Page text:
The Smart Buyer: Powerboat Inspection
Posted on 06 September 2011
Written by Frank Kehr
Powerboat inspection: what to look for
1. Flex in the decks or a soft, mushy feeling as you walk over areas.
2. Rails and handholds that move when firmly tugged due to loose fasteners, which allow water migration.
3. Gelcoat cracks around any fasteners,
fittings or seams, indicating localized stress.
4. Water seeping from under or around
hardware or fittings.
5. Damaged rubrail, with loose or missing fasteners, indicating possible hull-to-deck joint damage.
6. Excessive sealant applied to the outside of windows, ports and hatches, which can indicate an attempt to repair leaks.
7. Irregularities when sighting the hull sides, indicating framing/bulkhead issues, prior repairs, blisters or delamination.
8. Signs of dezincification (pinkish color) of bronze through-hull fittings, rudders and props.
9. No prop shaft movement within the
10. Prop shaft centered within the through-hull shaft log and struts.
11. Firmly attached prop struts, with
oversized backing plates inside the hull, showing no signs of stress.
12. Clear access to all service and maintenance points within the machinery space.
13. Rusty trails from gasketed surfaces of exhaust risers and elbows.
14. “High tide” marks in the bilge to determine the normal level of accumulated water, and its proximity to the engine oil pan and electrical connections.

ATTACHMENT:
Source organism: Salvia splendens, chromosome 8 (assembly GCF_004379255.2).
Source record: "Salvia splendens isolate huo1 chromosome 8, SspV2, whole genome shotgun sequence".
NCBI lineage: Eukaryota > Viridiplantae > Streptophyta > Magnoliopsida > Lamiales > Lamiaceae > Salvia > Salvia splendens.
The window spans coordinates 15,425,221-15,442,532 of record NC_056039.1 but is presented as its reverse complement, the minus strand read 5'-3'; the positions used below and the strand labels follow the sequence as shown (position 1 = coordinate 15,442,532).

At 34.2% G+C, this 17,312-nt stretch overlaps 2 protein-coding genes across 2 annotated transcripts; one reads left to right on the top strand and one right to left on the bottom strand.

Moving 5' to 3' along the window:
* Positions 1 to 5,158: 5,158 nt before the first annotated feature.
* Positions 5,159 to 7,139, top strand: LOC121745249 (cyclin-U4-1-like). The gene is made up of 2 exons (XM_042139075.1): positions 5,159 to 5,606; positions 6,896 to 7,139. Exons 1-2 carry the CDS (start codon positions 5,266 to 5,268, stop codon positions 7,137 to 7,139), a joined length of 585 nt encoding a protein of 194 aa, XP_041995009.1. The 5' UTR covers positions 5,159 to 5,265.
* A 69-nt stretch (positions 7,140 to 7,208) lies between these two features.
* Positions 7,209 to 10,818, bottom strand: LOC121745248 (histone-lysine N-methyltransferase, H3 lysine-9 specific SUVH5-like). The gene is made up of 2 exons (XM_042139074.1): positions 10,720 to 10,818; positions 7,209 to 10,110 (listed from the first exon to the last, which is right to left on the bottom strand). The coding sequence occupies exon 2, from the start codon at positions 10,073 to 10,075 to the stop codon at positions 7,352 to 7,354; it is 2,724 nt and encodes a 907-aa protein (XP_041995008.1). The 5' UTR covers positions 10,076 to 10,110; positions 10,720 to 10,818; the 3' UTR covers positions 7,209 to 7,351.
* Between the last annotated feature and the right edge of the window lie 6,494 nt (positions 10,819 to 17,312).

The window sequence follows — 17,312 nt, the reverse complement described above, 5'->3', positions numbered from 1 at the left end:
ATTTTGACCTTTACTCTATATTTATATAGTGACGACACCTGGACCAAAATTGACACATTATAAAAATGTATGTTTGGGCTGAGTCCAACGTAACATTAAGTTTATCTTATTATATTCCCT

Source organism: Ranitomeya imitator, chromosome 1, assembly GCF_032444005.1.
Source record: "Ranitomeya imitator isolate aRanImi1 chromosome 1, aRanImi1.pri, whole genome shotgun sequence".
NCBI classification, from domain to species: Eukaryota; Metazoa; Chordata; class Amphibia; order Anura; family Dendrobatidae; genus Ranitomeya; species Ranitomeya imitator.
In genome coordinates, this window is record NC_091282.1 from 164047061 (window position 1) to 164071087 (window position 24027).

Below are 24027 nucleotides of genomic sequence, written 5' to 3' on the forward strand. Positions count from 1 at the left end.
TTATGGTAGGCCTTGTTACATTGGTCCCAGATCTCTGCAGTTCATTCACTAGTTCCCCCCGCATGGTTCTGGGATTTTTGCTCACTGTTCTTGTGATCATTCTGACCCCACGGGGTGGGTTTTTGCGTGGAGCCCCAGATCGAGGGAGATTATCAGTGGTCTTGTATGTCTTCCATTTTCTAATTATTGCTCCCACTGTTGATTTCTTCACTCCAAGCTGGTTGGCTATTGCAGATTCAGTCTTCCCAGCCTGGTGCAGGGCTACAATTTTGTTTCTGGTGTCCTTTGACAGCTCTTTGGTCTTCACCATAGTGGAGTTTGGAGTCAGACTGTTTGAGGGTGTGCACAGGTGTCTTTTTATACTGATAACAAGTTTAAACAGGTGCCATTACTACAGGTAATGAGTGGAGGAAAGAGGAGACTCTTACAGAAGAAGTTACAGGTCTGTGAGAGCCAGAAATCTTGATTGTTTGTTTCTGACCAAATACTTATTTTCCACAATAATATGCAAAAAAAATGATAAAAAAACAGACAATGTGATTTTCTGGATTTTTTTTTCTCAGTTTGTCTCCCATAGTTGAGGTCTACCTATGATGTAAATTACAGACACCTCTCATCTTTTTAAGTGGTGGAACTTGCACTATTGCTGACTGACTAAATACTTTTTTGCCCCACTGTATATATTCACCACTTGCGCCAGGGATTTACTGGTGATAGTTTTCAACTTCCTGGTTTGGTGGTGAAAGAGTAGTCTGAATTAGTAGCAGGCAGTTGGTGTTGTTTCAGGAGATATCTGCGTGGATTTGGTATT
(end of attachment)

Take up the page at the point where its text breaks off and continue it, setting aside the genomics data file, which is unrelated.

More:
15. Neatly bundled and secured wiring, cables and plumbing.
16. Paired engine components replaced in pairs, such as exhaust risers.
17. Signs of delamination and water intrusion at all through-hull fittings when sounding the hull sides, especially with cored sides.
18. Double-clamped and supported exhaust hoses.
19. Discolored or homogenized substances inside coolant and oil filler caps, indicating fluid contamination.
20. Smoothly operating seacocks.
21. Clean and accessible seawater intake strainers for restrictions.
22. Transmission fluid that smells overheated on the dipstick, or looks burnt or dirty.
23. Moisture traps or standing water that can cause fuel tank corrosion.
24. Batteries in closed, well-secured and ventilated boxes.
25. Overcurrent protection on any electrical circuits that originate at the battery.
This article originally appeared in the September 2011 issue.